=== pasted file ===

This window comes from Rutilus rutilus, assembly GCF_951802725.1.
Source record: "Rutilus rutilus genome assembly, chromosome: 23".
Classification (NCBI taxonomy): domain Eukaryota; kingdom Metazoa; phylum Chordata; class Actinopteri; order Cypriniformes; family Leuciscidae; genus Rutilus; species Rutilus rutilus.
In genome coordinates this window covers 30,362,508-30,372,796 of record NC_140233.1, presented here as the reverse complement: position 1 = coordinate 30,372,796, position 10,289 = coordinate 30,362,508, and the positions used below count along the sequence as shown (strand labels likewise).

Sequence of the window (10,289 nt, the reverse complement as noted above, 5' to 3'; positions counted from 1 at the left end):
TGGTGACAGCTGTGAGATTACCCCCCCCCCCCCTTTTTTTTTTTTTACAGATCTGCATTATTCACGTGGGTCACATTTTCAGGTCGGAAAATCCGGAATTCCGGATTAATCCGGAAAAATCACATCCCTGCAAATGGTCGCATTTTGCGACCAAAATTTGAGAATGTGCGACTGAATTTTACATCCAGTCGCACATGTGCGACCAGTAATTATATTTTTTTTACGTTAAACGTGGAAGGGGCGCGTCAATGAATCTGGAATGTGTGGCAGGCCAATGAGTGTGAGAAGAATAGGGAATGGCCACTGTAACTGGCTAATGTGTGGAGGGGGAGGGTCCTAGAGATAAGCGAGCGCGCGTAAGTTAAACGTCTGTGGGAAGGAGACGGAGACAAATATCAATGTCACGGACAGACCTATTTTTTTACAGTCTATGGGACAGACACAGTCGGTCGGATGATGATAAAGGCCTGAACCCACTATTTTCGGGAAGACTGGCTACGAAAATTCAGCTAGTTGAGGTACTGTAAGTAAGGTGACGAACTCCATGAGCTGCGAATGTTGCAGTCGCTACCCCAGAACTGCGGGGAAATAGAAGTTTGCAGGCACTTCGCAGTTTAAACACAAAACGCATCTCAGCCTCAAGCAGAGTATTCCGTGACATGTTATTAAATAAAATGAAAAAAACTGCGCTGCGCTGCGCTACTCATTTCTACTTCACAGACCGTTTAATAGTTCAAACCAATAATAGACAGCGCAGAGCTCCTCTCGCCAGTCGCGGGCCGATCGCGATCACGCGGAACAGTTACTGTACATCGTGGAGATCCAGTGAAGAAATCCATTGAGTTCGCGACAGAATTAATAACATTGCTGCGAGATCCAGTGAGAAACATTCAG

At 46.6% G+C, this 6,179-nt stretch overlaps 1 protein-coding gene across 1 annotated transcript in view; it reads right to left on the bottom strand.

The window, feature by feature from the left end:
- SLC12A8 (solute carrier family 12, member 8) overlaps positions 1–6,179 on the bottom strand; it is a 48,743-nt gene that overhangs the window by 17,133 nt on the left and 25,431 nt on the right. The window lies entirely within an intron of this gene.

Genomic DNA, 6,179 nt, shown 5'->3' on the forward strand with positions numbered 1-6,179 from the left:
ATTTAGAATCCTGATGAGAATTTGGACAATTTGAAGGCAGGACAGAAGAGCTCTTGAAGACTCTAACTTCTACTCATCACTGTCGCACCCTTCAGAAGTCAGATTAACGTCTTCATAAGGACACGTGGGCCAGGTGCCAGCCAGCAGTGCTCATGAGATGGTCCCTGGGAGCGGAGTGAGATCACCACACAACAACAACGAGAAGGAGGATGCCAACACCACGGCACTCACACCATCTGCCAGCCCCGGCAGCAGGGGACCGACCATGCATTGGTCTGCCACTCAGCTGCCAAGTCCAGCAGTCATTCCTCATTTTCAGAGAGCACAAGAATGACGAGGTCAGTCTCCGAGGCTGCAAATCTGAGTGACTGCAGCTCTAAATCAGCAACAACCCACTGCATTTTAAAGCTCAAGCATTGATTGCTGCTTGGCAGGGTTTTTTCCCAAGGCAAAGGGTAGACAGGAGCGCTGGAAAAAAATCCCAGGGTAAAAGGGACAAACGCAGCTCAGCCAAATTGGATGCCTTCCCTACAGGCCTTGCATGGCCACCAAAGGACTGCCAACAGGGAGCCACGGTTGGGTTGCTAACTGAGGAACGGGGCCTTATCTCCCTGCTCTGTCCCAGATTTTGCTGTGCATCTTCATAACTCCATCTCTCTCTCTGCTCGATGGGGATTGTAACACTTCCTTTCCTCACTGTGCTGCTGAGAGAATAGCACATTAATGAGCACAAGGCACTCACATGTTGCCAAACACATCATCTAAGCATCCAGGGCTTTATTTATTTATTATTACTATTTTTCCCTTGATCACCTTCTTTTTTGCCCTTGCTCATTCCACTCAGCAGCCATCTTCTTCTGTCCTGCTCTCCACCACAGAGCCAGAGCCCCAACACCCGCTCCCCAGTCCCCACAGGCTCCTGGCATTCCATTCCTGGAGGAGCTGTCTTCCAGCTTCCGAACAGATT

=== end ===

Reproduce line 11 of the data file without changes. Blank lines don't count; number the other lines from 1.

ATTTAGAATCCTGATGAGAATTTGGACAATTTGAAGGCAGGACAGAAGAGCTCTTGAAGACTCTAACTTCTACTCATCACTGTCGCACCCTTCAGAAGTCAGATTAACGTCTTCATAAGGACACGTGGGCCAGGTGCCAGCCAGCAGTGCTCATGAGATGGTCCCTGGGAGCGGAGTGAGATCACCACACAACAACAACGAGAAGGAGGATGCCAACACCACGGCACTCACACCATCTGCCAGCCCCGGCAGCAGGGGACCGACCATGCATTGGTCTGCCACTCAGCTGCCAAGTCCAGCAGTCATTCCTCATTTTCAGAGAGCACAAGAATGACGAGGTCAGTCTCCGAGGCTGCAAATCTGAGTGACTGCAGCTCTAAATCAGCAACAACCCACTGCATTTTAAAGCTCAAGCATTGATTGCTGCTTGGCAGGGTTTTTTCCCAAGGCAAAGGGTAGACAGGAGCGCTGGAAAAAAATCCCAGGGTAAAAGGGACAAACGCAGCTCAGCCAAATTGGATGCCTTCCCTACAGGCCTTGCATGGCCACCAAAGGACTGCCAACAGGGAGCCACGGTTGGGTTGCTAACTGAGGAACGGGGCCTTATCTCCCTGCTCTGTCCCAGATTTTGCTGTGCATCTTCATAACTCCATCTCTCTCTCTGCTCGATGGGGATTGTAACACTTCCTTTCCTCACTGTGCTGCTGAGAGAATAGCACATTAATGAGCACAAGGCACTCACATGTTGCCAAACACATCATCTAAGCATCCAGGGCTTTATTTATTTATTATTACTATTTTTCCCTTGATCACCTTCTTTTTTGCCCTTGCTCATTCCACTCAGCAGCCATCTTCTTCTGTCCTGCTCTCCACCACAGAGCCAGAGCCCCAACACCCGCTCCCCAGTCCCCACAGGCTCCTGGCATTCCATTCCTGGAGGAGCTGTCTTCCAGCTTCCGAACAGATT